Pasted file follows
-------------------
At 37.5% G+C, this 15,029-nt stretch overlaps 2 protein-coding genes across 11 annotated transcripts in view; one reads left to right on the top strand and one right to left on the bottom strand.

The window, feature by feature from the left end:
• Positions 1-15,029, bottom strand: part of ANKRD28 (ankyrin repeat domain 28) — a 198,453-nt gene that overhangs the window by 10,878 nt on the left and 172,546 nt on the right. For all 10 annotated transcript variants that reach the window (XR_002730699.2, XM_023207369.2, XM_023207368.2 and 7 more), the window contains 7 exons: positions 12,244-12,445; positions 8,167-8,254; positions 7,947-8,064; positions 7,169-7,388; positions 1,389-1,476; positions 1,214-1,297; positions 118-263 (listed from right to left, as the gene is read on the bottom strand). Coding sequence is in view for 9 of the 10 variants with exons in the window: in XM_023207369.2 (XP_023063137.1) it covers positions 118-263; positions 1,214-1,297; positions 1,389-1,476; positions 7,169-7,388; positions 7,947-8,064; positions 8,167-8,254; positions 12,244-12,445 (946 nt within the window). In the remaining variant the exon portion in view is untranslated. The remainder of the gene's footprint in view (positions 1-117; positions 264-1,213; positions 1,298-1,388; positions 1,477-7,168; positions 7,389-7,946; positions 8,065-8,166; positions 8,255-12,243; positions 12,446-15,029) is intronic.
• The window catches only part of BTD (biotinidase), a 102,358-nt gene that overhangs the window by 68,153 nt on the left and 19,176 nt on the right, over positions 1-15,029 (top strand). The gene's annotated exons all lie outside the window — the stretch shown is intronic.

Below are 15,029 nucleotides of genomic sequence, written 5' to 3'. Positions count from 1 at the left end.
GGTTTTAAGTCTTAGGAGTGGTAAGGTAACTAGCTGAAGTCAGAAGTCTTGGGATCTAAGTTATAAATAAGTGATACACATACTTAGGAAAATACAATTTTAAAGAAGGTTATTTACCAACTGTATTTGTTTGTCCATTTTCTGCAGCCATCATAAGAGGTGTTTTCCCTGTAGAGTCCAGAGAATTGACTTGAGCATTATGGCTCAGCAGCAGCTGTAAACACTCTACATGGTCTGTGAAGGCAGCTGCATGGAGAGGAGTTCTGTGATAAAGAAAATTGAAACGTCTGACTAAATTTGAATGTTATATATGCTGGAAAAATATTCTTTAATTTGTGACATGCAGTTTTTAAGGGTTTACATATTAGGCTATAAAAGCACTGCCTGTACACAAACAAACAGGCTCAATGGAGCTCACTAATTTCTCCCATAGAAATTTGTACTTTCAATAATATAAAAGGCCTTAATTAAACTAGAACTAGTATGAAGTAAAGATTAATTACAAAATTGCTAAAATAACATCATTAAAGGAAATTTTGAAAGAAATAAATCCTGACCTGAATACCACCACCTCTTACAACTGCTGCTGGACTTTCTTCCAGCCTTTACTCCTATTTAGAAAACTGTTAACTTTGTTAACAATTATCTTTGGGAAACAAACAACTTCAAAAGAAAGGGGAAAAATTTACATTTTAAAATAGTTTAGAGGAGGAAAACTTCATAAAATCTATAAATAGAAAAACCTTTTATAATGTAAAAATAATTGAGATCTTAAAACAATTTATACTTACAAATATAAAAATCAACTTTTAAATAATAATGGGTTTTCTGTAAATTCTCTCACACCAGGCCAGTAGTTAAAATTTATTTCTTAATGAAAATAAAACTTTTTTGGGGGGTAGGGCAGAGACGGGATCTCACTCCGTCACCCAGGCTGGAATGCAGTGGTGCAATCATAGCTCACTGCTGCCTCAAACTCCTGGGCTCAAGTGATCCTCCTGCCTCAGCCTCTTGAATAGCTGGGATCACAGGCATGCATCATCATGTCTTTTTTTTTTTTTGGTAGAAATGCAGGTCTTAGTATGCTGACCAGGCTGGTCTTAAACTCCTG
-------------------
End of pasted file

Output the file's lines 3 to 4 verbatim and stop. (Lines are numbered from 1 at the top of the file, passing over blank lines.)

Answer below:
• Positions 1-15,029, bottom strand: part of ANKRD28 (ankyrin repeat domain 28) — a 198,453-nt gene that overhangs the window by 10,878 nt on the left and 172,546 nt on the right. For all 10 annotated transcript variants that reach the window (XR_002730699.2, XM_023207369.2, XM_023207368.2 and 7 more), the window contains 7 exons: positions 12,244-12,445; positions 8,167-8,254; positions 7,947-8,064; positions 7,169-7,388; positions 1,389-1,476; positions 1,214-1,297; positions 118-263 (listed from right to left, as the gene is read on the bottom strand). Coding sequence is in view for 9 of the 10 variants with exons in the window: in XM_023207369.2 (XP_023063137.1) it covers positions 118-263; positions 1,214-1,297; positions 1,389-1,476; positions 7,169-7,388; positions 7,947-8,064; positions 8,167-8,254; positions 12,244-12,445 (946 nt within the window). In the remaining variant the exon portion in view is untranslated. The remainder of the gene's footprint in view (positions 1-117; positions 264-1,213; positions 1,298-1,388; positions 1,477-7,168; positions 7,389-7,946; positions 8,065-8,166; positions 8,255-12,243; positions 12,446-15,029) is intronic.
• The window catches only part of BTD (biotinidase), a 102,358-nt gene that overhangs the window by 68,153 nt on the left and 19,176 nt on the right, over positions 1-15,029 (top strand). The gene's annotated exons all lie outside the window — the stretch shown is intronic.